TORONTO - Currently, there is no standardized fund regulation in Canada and many fund complexes are structured as trusts, overseen by trustees, who use an advisory regulatory model. The advisory board offers guidance but has no decision-making authority over the fund complex. Altamira and Royal Mutual Funds currently use this model.
A panel of regulators and industry representatives discussed the issue of fund governance at the annual conference of the Investment Funds Institute of Canada in Toronto last month.
A task force of the Ontario Securities Commission is developing a method for putting into effect recommendations to standardize fund governance in Canada, said Rebecca Cowdery, manager for investment funds at the commission. Cowdery heads the task force.The recommendations the group hopes to put into effect are from the Erlichman report, prepared for the Canadian Securities Association in the summer. The group hopes to have its work completed by early 2001, said Cowdery. The Ontario Securities Commission is working on the issue with securities commissions across Canada.
Some of the problems holding up the process include liability issues of board members and what authority directors will be given, said Cowdery. The commission's goal in developing the governance regulations is to protect investors, she said.
"We believe that mutual fund management companies have many masters and our goals say, in essence, that you must honor your investors," she said. "It's our job as regulators...as a preventive measure... to ensure that focus is on the investor."
The average investor is changing, necessitating changes in fund governance, said Meyrick Payne, a senior partner with Management Practice of New York. The industry in most countries has done a good job of meeting the needs of investors with discretionary investments in the mid-to-wealthy category, he said. But, "the new era for mutual funds in whichever country you're talking about, depends upon garnering the assets of lower-income people who actually are putting their savings into mutual funds, not their investments, and the moment you turn from investments to savings, your level of responsibility is markedly higher," he said.
Payne said he favors the corporate form for mutual funds, with independent directors.
"It's worked well in the past, offers enormous potential for the future, and is cost effective," he said.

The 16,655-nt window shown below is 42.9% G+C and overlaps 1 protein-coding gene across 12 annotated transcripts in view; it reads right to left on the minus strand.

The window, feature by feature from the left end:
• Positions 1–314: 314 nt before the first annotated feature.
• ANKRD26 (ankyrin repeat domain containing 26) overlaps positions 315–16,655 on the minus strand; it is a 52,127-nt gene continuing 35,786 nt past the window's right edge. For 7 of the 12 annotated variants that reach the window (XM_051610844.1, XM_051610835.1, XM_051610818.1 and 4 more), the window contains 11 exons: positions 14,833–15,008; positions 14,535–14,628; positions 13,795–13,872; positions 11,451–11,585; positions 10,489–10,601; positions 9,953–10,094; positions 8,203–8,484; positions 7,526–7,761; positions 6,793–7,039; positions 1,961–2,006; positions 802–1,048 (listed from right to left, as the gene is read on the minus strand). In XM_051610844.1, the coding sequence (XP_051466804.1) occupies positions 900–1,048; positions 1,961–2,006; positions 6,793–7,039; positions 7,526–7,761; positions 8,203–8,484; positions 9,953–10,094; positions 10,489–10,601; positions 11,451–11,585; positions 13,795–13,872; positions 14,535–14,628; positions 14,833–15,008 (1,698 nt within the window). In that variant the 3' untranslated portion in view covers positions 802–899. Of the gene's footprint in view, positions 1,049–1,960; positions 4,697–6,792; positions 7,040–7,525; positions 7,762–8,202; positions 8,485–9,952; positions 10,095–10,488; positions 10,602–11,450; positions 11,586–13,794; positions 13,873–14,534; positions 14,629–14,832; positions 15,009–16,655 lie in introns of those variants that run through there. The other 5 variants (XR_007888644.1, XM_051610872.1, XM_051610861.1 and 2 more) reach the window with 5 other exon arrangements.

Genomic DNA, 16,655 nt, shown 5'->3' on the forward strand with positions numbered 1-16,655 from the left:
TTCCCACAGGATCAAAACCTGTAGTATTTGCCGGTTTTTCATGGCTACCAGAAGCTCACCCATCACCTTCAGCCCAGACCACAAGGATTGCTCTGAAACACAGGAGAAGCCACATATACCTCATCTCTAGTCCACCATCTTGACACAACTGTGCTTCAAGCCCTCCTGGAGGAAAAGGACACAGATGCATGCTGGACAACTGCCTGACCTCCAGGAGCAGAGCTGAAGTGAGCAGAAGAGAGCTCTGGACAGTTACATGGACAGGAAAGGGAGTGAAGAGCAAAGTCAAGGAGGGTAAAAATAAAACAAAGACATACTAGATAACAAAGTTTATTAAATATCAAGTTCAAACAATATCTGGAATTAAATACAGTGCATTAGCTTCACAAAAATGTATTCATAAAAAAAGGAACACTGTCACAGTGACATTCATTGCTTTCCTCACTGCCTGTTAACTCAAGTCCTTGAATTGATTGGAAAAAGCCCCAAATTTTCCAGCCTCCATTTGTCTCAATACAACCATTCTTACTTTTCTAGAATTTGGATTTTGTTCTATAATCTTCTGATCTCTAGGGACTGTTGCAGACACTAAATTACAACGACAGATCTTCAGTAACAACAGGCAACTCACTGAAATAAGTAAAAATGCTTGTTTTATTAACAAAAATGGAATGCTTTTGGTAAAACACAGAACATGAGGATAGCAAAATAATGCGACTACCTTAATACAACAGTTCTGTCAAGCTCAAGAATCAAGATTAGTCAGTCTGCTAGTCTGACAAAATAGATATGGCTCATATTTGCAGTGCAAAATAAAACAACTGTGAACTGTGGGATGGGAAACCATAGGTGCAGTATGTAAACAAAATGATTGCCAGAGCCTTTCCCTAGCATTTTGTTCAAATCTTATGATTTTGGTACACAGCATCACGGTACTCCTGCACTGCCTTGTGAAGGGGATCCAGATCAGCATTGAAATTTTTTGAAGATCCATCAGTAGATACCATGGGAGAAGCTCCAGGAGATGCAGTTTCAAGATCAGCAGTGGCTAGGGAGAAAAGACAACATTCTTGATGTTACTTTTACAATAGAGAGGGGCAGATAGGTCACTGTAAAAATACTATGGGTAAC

Steve Erlichman, senior partner with Fasken Martineau DuMoulin LLP of Toronto, made ten recommendations to the Canadian Securities Association:
* Mutual fund complexes should have governing bodies independent of the manager of the mutual funds.
* If the securities association decides to mandate one form of governance, it should be a "corporate style" board, similar to the U.S. model, but not identical.
* Mutual fund managers should be required to be registered with the securities association.
* Mutual funds should file compliance plans with the securities association.
* Laws should be enacted to create a statutory fiduciary duty of the governance body of the manager (similar to the Canadian Securities Act).
* Laws should be enacted to ensure that security holders of all funds are treated uniformly such as in the right to call unit holder votes.
* The securities association should encourage the development of a mutual fund investor compensation plan.
* The association should have the power to inspect and discipline mutual fund complexes.
* Mutual fund complexes should be required to disclose their governance practices and voting practices.
* Best practice guidelines relating to mutual fund governance should be developed.
Erlichman said he favors flexibility in the governance of fund complexes at the outset because it is not clear what system works best.
"The CSA could monitor how those fund complexes under various governance regimes in Canada are working, and then based upon the evidence, decide at some future date a specific governance regime," he said.
Even with the development of a governance system, products will continue to be regulated, said Cowdery.